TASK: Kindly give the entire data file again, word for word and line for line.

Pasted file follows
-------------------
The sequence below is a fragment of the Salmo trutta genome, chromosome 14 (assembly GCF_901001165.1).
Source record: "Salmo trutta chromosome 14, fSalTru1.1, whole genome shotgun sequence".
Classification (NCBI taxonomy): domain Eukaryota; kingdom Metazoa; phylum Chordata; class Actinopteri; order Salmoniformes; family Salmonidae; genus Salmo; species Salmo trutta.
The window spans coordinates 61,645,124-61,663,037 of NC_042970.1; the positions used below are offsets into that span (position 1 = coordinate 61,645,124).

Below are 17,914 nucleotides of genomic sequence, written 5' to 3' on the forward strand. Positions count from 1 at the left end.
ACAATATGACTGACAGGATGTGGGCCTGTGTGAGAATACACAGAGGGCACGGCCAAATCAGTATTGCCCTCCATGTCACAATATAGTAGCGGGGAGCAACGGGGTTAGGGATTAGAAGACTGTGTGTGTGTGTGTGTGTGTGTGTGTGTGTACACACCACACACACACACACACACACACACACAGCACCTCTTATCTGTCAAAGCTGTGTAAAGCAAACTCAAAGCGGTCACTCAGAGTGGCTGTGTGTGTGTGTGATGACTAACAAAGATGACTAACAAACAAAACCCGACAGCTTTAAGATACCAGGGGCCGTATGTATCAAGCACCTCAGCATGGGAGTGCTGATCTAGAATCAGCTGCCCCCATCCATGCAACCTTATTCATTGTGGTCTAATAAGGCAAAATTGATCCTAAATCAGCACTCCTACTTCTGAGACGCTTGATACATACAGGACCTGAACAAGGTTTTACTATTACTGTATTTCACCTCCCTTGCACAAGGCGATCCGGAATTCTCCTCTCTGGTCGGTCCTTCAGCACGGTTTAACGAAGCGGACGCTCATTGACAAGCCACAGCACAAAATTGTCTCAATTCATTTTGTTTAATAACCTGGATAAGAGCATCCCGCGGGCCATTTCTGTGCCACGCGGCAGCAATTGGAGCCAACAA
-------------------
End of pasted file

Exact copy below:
The sequence below is a fragment of the Salmo trutta genome, chromosome 14 (assembly GCF_901001165.1).
Source record: "Salmo trutta chromosome 14, fSalTru1.1, whole genome shotgun sequence".
Classification (NCBI taxonomy): domain Eukaryota; kingdom Metazoa; phylum Chordata; class Actinopteri; order Salmoniformes; family Salmonidae; genus Salmo; species Salmo trutta.
The window spans coordinates 61,645,124-61,663,037 of NC_042970.1; the positions used below are offsets into that span (position 1 = coordinate 61,645,124).

Below are 17,914 nucleotides of genomic sequence, written 5' to 3' on the forward strand. Positions count from 1 at the left end.
ACAATATGACTGACAGGATGTGGGCCTGTGTGAGAATACACAGAGGGCACGGCCAAATCAGTATTGCCCTCCATGTCACAATATAGTAGCGGGGAGCAACGGGGTTAGGGATTAGAAGACTGTGTGTGTGTGTGTGTGTGTGTGTGTGTGTACACACCACACACACACACACACACACACACACAGCACCTCTTATCTGTCAAAGCTGTGTAAAGCAAACTCAAAGCGGTCACTCAGAGTGGCTGTGTGTGTGTGTGATGACTAACAAAGATGACTAACAAACAAAACCCGACAGCTTTAAGATACCAGGGGCCGTATGTATCAAGCACCTCAGCATGGGAGTGCTGATCTAGAATCAGCTGCCCCCATCCATGCAACCTTATTCATTGTGGTCTAATAAGGCAAAATTGATCCTAAATCAGCACTCCTACTTCTGAGACGCTTGATACATACAGGACCTGAACAAGGTTTTACTATTACTGTATTTCACCTCCCTTGCACAAGGCGATCCGGAATTCTCCTCTCTGGTCGGTCCTTCAGCACGGTTTAACGAAGCGGACGCTCATTGACAAGCCACAGCACAAAATTGTCTCAATTCATTTTGTTTAATAACCTGGATAAGAGCATCCCGCGGGCCATTTCTGTGCCACGCGGCAGCAATTGGAGCCAACAA